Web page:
Assume you're going to have to "onboard" yourself
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Gracious reader,

When you start a job -- whether it's your first or your n-th -- you want to go in, sit down at your workstation, and start achieving.

It's not usually this seamless.  Tactics that worked in school, or earlier jobs, may not work.  You may work for an unskilled manager.  Maybe the job you thought you were hired for isn't the job you're asked to do. 

Yes, I've had all of these experiences, too.  I've learned that you can't prepare for every possibility.  And, you can prepare.
Before your first day

Ideally, before you start, your employer will let you know what to expect. 
  • Admin.  You'll have forms to complete.  Hopefully your job comes with benefits, and you'll need to make choices there, too.  Get this stuff out of the way:  don't make HR chase you down for it.
  • Organizational norms.  What's the organizational history that "everyone" knows?  What time do people arrive at work; what are they wearing?

    This, seemingly, little stuff is important.  Fair or not, adherence to norms signals your care and competency.

  • Relationships  If your manager invites you to lunch before your start date, make time for it.  Reach out to anyone you know in the organization, and let them know you'll be joining.  Your internal network is important in getting things done.  Before you start, if you're not getting direction on what to expect that first day or week, or what to wear?  Tap people you already know.
  • Admin.  Treat formal "onboarding" as a graduate course on your new organization.  Attend all of the functions.  Ask questions.  Take notes.  Complete the assignments.
  • Relationships.  Identify your most important stakeholders -- people whose work will depend on yours.  The usual suspects:  your manager; other team members.  If you're a developer, maybe it's someone in Product.  If you're a designer, you may have internal customers in Communications.  Take time to understand their expectations.
  • Performance.  Ideally, your manager will set goals for your first 30, 60, 90 days, and sit down with you at least every week to discuss how things are going.

    If things aren't "ideal," you'll have to step up.  Take steps to identify your manager's top 3-4 priorities for you, and actions you can take to achieve desired outcomes.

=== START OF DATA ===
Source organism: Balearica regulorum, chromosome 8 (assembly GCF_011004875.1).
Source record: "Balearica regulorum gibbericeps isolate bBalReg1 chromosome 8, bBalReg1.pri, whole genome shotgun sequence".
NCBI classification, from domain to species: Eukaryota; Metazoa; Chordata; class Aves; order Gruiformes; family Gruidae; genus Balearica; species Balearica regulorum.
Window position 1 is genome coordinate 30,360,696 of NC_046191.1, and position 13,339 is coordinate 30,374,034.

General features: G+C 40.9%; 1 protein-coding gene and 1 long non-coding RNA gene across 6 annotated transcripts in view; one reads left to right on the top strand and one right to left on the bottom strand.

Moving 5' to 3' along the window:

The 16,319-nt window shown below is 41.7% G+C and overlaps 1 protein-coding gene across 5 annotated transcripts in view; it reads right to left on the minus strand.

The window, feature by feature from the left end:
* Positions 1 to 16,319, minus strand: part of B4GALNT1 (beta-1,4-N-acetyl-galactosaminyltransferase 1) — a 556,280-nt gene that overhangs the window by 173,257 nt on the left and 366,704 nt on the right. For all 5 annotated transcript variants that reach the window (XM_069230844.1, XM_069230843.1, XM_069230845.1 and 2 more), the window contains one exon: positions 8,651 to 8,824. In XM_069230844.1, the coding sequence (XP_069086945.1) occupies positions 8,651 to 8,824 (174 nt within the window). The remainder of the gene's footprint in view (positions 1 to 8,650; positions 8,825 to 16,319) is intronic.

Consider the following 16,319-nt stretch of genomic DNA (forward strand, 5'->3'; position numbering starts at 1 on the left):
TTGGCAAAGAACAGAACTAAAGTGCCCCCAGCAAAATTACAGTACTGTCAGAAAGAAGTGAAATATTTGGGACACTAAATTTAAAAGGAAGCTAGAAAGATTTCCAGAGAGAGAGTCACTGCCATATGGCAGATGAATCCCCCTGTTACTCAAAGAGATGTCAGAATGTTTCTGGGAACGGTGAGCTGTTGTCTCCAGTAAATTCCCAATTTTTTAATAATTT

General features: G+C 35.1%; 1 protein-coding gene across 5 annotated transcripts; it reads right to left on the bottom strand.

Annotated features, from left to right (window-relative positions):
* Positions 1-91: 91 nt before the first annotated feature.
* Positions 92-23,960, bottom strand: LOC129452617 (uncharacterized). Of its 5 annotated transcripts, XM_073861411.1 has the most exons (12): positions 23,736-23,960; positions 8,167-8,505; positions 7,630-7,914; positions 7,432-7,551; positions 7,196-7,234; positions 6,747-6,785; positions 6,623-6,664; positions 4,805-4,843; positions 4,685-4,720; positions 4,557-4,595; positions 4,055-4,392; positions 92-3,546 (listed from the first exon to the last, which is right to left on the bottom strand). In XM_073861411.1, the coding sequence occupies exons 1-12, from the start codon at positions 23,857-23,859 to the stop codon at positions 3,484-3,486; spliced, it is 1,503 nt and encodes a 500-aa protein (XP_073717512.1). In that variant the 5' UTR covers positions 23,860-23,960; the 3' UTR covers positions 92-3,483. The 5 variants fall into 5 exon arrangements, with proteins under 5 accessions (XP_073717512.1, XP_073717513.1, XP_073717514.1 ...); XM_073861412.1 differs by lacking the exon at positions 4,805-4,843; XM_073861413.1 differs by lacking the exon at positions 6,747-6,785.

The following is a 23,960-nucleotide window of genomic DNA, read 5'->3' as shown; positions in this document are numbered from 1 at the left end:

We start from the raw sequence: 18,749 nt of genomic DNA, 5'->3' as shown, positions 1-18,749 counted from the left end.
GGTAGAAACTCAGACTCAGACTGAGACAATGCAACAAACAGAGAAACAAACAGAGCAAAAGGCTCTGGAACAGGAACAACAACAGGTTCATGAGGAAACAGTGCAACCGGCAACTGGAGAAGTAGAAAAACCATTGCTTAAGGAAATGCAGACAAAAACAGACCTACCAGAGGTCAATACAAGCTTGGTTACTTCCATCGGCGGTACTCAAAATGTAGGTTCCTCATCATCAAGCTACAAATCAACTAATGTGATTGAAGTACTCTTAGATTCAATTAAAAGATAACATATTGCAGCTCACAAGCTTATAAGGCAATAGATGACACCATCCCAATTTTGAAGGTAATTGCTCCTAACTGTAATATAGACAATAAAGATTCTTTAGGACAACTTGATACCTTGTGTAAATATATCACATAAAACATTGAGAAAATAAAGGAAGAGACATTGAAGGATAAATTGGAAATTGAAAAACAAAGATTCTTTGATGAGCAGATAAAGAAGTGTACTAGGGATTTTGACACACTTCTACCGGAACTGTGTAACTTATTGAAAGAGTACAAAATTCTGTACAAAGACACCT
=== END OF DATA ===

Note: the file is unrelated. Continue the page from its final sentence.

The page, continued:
When you need to give shape to your work, "SMART" goals are everything.  SMART = specific, measurable, actionable, realistic, and timebound.  If the goals you get from your manager aren't SMART, neither of you will be able to assess your performance. 

    So do the work.  Articulate your goals in this format, take them to your manager, and ask, is this how I should be prioritizing my work?  Is this what success looks like?

    I say this like it's easy.  It's not. 

    In fact, it may not work.  In some organizations, you may get dragged for wanting to have goals.  It may signal that you're "too corporate." 

    To me, this signals inexperienced management.  And with inexperienced management, your employee experience will be random-ish.  It might be great.  Or not.

    Phone a friend, ask a mentor, talk with a more experienced person in your circle.
Manage this!

Managers, onboarding is not (just) an HR function.  90% of people decide whether to stay or go in the first 6 months on the job.  Formal onboarding doesn't usually last that long.  So, your work matters. 

Make sure that new team members have concrete goals.  Talk with them routinely about how they're doing, and what they need to succeed.  Lend your support and relationship capital so that they can get things done:  their success is your success.

The first 90 days:  Proven Strategies for Getting up to Speed Faster and Smarter by Michael Watkins (library) (Indiebound) offers a roadmap for an employee's success, from the employee's perspective.  IMO every manager should read this book.  Then, you should use it to reverse-engineer a roadmap that will work for your team members, in your organization.

Watkins wrote the book for corporate executives don't expect a lot of direction when joining an organization.  One Amazon reviewer notes that it uses the editorial "he," and only uses "she" when referring to a bad employee. 

Ok, then.  It is imperfect.  And nonetheless useful. 

(It won't hurt for entry-level employees to read this book, but they'll have to figure out what to use and what to toss.  And in my decidedly not-humble-on-this-topic opinion, this is ideally a manager's job.  Managers, in this case, reach for the ideal!)
Here are a couple of related issues from the archives
Do you lead a team?
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